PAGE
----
“If you’ve been contacted on the phone, just hang up, and if you’re worried about your account security, call your bank directly.”

On Caller ID spoofing, the communications regulator Ofcom says: “If someone rings you asking for this information, don’t provide it. Instead, hang up and call the phone number on your account statement, in the phone book, or on the company’s or government department’s website to check whether the call was genuine. 

“Wait at least five minutes before making the call - this ensures the line has cleared and you’re not still speaking to the fraudster or an accomplice.”

Barclays also add that you should also use another phone if you can.

If you think that you’ve been a victim of this scam, contact your bank or credit card company immediately.

The NHS coronavirus vaccine scam

Thanks to the wonders of science, multiple coronavirus vaccines have since been produced to tackle the deadly disease, with heroic NHS staff now administering jabs at incredible speed and trusts working through the vaccine priority lists.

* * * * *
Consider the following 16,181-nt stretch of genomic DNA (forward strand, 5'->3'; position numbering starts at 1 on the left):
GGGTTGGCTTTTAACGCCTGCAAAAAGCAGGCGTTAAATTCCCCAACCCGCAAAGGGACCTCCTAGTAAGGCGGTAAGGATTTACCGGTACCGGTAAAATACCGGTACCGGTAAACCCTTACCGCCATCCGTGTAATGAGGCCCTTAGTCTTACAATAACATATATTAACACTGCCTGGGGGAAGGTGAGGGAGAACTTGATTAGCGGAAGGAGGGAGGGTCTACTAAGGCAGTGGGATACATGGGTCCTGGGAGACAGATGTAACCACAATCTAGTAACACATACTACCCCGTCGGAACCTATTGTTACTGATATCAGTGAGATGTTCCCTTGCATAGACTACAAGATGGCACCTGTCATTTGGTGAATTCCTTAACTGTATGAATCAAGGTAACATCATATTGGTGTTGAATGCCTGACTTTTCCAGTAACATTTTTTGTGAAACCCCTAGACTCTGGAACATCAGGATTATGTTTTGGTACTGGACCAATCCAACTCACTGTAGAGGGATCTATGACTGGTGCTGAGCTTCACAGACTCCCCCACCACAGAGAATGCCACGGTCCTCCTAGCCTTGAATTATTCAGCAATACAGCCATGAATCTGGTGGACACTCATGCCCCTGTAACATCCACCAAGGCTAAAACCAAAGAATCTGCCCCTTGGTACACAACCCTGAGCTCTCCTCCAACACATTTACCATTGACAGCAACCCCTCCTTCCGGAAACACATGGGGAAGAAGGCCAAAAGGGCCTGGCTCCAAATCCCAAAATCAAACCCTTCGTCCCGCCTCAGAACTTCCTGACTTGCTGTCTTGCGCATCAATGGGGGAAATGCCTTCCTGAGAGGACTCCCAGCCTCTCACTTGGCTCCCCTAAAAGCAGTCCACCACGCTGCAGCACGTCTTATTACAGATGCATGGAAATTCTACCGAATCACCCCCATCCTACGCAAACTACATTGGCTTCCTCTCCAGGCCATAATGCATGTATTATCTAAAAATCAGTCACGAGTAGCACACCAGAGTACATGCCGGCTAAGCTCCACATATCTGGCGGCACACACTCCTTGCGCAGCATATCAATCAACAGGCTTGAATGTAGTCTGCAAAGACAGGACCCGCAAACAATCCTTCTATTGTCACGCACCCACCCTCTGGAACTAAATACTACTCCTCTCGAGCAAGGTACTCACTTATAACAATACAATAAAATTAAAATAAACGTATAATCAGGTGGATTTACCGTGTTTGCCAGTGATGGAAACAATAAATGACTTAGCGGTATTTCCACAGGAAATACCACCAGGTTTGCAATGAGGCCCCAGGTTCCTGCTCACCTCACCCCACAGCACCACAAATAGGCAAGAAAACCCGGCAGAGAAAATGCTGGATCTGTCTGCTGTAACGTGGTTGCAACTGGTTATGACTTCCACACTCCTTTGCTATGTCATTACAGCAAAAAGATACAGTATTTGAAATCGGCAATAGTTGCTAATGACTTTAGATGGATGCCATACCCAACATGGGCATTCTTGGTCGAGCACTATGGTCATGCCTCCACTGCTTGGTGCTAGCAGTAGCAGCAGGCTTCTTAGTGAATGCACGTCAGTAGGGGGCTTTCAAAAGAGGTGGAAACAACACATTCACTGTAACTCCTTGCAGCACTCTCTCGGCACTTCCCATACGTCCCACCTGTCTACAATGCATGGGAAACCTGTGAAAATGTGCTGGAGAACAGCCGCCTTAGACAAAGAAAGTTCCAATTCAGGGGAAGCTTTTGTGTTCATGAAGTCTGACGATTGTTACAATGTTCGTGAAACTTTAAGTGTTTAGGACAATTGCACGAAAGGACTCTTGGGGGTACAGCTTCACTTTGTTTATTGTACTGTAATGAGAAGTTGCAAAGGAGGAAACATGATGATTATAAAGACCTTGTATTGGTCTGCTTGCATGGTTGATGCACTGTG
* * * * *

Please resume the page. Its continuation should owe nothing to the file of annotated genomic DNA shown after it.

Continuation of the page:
However, criminals have quickly taken advantage of the text alert system used to notify people that they can come forward for their vaccination, encouraging individuals to hand over their financial information to pay for a dose.

In an NHS press release, Dr Nikki Kanini, the organisation’s medical director for primary care, said: “The vaccine will always be free on the NHS. Our staff will never ask for, or accept, cash for vaccines, never ask for your banking details or identity documents, and will never come around to your house unannounced.”

Pauline Smith, Head of Action Fraud, added: “Anyone asking for payment for the vaccine is committing fraud. If you have received a text message, email or phone call where someone has tried to charge you for the vaccine please report this to Action Fraud, even if you haven’t given them any money. Your report can help us protect others.”

The NHS also recently put out communications stating that the texts would come from “a local NHS service” or from ‘NHSvaccine’.

The romance scam

As three lockdowns saw us be separated from friends and family, some may have turned to online dating sites like or apps such as Tinder to find a new partner. However, scammers can be found here, too.